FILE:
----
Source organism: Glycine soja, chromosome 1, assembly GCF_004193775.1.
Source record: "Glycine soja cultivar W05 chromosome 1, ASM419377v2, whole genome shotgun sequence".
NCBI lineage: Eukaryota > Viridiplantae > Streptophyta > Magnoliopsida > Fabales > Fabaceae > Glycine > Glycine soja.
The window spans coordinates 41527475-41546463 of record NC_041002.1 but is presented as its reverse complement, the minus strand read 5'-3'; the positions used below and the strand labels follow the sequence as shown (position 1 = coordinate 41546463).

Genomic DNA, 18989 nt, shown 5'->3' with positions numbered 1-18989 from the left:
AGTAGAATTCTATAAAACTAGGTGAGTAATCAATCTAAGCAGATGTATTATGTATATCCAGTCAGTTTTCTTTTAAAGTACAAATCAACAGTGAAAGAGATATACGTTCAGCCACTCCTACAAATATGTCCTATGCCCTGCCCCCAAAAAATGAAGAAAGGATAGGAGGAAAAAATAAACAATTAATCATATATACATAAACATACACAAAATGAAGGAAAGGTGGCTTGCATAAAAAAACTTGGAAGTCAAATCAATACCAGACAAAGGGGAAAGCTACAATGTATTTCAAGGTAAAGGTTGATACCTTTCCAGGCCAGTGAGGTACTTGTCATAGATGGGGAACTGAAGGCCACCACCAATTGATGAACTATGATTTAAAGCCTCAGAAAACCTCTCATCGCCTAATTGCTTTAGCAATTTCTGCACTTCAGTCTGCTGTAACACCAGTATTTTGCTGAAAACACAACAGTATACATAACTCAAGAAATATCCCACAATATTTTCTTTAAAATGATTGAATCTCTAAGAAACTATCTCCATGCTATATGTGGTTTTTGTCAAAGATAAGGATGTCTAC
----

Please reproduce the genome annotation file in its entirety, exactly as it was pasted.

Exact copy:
Source organism: Glycine soja, chromosome 1, assembly GCF_004193775.1.
Source record: "Glycine soja cultivar W05 chromosome 1, ASM419377v2, whole genome shotgun sequence".
NCBI lineage: Eukaryota > Viridiplantae > Streptophyta > Magnoliopsida > Fabales > Fabaceae > Glycine > Glycine soja.
The window spans coordinates 41527475-41546463 of record NC_041002.1 but is presented as its reverse complement, the minus strand read 5'-3'; the positions used below and the strand labels follow the sequence as shown (position 1 = coordinate 41546463).

Genomic DNA, 18989 nt, shown 5'->3' with positions numbered 1-18989 from the left:
AGTAGAATTCTATAAAACTAGGTGAGTAATCAATCTAAGCAGATGTATTATGTATATCCAGTCAGTTTTCTTTTAAAGTACAAATCAACAGTGAAAGAGATATACGTTCAGCCACTCCTACAAATATGTCCTATGCCCTGCCCCCAAAAAATGAAGAAAGGATAGGAGGAAAAAATAAACAATTAATCATATATACATAAACATACACAAAATGAAGGAAAGGTGGCTTGCATAAAAAAACTTGGAAGTCAAATCAATACCAGACAAAGGGGAAAGCTACAATGTATTTCAAGGTAAAGGTTGATACCTTTCCAGGCCAGTGAGGTACTTGTCATAGATGGGGAACTGAAGGCCACCACCAATTGATGAACTATGATTTAAAGCCTCAGAAAACCTCTCATCGCCTAATTGCTTTAGCAATTTCTGCACTTCAGTCTGCTGTAACACCAGTATTTTGCTGAAAACACAACAGTATACATAACTCAAGAAATATCCCACAATATTTTCTTTAAAATGATTGAATCTCTAAGAAACTATCTCCATGCTATATGTGGTTTTTGTCAAAGATAAGGATGTCTAC